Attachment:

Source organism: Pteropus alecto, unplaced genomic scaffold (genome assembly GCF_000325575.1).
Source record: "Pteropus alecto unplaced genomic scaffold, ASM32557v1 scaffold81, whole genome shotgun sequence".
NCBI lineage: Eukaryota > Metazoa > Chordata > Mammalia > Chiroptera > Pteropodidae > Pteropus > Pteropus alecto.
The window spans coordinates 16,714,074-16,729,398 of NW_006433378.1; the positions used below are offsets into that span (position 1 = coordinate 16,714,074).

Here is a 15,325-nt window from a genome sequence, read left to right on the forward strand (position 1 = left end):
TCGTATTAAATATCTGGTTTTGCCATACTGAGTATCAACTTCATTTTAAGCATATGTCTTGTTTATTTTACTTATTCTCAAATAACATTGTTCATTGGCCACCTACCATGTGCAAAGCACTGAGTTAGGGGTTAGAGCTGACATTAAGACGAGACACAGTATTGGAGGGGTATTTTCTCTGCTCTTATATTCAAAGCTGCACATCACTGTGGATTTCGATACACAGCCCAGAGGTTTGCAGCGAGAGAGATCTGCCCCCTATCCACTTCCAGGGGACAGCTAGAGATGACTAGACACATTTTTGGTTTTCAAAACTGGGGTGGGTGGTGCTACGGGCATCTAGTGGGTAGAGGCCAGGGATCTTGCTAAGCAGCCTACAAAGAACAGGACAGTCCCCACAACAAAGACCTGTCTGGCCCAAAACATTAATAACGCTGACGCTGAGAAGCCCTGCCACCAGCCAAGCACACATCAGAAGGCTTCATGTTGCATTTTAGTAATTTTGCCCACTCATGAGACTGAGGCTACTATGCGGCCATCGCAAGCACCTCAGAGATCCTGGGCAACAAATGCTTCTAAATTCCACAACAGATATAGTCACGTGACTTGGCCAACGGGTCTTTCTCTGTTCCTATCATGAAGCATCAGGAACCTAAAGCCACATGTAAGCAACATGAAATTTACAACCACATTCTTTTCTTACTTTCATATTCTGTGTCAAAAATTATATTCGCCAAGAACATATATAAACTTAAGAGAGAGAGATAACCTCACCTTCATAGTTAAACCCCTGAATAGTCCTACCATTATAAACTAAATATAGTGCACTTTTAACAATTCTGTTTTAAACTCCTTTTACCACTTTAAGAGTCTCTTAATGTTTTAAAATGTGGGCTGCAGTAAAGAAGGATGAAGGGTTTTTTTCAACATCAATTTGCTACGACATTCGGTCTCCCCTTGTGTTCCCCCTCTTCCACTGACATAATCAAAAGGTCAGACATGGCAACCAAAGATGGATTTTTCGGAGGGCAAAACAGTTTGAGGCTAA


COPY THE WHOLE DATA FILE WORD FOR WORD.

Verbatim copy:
Source organism: Pteropus alecto, unplaced genomic scaffold (genome assembly GCF_000325575.1).
Source record: "Pteropus alecto unplaced genomic scaffold, ASM32557v1 scaffold81, whole genome shotgun sequence".
NCBI lineage: Eukaryota > Metazoa > Chordata > Mammalia > Chiroptera > Pteropodidae > Pteropus > Pteropus alecto.
The window spans coordinates 16,714,074-16,729,398 of NW_006433378.1; the positions used below are offsets into that span (position 1 = coordinate 16,714,074).

Here is a 15,325-nt window from a genome sequence, read left to right on the forward strand (position 1 = left end):
TCGTATTAAATATCTGGTTTTGCCATACTGAGTATCAACTTCATTTTAAGCATATGTCTTGTTTATTTTACTTATTCTCAAATAACATTGTTCATTGGCCACCTACCATGTGCAAAGCACTGAGTTAGGGGTTAGAGCTGACATTAAGACGAGACACAGTATTGGAGGGGTATTTTCTCTGCTCTTATATTCAAAGCTGCACATCACTGTGGATTTCGATACACAGCCCAGAGGTTTGCAGCGAGAGAGATCTGCCCCCTATCCACTTCCAGGGGACAGCTAGAGATGACTAGACACATTTTTGGTTTTCAAAACTGGGGTGGGTGGTGCTACGGGCATCTAGTGGGTAGAGGCCAGGGATCTTGCTAAGCAGCCTACAAAGAACAGGACAGTCCCCACAACAAAGACCTGTCTGGCCCAAAACATTAATAACGCTGACGCTGAGAAGCCCTGCCACCAGCCAAGCACACATCAGAAGGCTTCATGTTGCATTTTAGTAATTTTGCCCACTCATGAGACTGAGGCTACTATGCGGCCATCGCAAGCACCTCAGAGATCCTGGGCAACAAATGCTTCTAAATTCCACAACAGATATAGTCACGTGACTTGGCCAACGGGTCTTTCTCTGTTCCTATCATGAAGCATCAGGAACCTAAAGCCACATGTAAGCAACATGAAATTTACAACCACATTCTTTTCTTACTTTCATATTCTGTGTCAAAAATTATATTCGCCAAGAACATATATAAACTTAAGAGAGAGAGATAACCTCACCTTCATAGTTAAACCCCTGAATAGTCCTACCATTATAAACTAAATATAGTGCACTTTTAACAATTCTGTTTTAAACTCCTTTTACCACTTTAAGAGTCTCTTAATGTTTTAAAATGTGGGCTGCAGTAAAGAAGGATGAAGGGTTTTTTTCAACATCAATTTGCTACGACATTCGGTCTCCCCTTGTGTTCCCCCTCTTCCACTGACATAATCAAAAGGTCAGACATGGCAACCAAAGATGGATTTTTCGGAGGGCAAAACAGTTTGAGGCTAA